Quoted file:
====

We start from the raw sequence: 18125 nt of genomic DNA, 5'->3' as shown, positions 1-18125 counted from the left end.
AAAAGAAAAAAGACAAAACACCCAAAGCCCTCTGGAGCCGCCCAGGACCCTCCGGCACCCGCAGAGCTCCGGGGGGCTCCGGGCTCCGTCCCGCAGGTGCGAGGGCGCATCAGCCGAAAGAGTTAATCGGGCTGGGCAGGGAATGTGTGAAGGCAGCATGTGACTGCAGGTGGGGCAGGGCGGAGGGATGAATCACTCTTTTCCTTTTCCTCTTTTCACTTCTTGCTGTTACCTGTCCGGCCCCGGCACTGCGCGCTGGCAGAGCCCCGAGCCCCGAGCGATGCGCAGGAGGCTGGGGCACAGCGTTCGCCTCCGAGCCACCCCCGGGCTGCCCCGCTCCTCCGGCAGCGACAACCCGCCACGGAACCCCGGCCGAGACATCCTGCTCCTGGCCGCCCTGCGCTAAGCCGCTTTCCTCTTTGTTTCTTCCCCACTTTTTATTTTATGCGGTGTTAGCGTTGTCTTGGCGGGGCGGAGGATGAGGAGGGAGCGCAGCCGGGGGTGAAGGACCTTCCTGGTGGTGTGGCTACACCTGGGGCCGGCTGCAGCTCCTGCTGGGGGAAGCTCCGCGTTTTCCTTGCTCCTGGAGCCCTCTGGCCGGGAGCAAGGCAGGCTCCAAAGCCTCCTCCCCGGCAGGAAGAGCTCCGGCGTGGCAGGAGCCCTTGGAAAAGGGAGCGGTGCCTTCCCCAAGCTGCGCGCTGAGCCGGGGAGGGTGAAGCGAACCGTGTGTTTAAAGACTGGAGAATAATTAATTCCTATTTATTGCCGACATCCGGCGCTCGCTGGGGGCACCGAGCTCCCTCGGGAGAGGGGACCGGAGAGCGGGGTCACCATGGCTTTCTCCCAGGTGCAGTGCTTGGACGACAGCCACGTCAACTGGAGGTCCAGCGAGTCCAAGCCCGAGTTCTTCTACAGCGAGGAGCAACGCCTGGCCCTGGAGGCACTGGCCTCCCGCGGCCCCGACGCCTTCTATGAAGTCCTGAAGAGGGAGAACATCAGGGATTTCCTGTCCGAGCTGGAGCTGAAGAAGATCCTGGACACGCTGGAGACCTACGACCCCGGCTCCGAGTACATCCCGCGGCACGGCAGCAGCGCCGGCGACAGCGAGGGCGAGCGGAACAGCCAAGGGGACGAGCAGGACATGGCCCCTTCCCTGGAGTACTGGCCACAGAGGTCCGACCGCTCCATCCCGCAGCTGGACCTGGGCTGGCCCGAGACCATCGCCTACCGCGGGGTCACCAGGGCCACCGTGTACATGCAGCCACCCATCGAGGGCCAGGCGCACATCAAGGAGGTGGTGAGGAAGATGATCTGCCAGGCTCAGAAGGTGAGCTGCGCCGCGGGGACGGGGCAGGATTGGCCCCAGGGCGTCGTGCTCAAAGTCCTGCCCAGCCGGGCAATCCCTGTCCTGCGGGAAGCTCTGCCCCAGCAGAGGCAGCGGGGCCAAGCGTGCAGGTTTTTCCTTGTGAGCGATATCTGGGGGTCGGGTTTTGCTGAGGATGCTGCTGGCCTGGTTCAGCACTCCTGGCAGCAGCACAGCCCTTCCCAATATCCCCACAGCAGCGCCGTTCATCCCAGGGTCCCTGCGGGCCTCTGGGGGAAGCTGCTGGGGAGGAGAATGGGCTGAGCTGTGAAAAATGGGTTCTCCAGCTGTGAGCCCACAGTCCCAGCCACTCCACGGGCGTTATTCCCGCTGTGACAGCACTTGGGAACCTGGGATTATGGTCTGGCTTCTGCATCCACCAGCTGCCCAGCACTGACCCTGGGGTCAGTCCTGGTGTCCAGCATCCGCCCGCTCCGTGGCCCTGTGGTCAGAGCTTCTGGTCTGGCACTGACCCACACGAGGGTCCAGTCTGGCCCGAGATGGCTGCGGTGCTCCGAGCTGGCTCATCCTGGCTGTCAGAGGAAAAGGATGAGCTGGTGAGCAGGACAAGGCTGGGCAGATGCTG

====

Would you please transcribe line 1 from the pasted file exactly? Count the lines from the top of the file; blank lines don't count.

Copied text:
We start from the raw sequence: 18125 nt of genomic DNA, 5'->3' as shown, positions 1-18125 counted from the left end.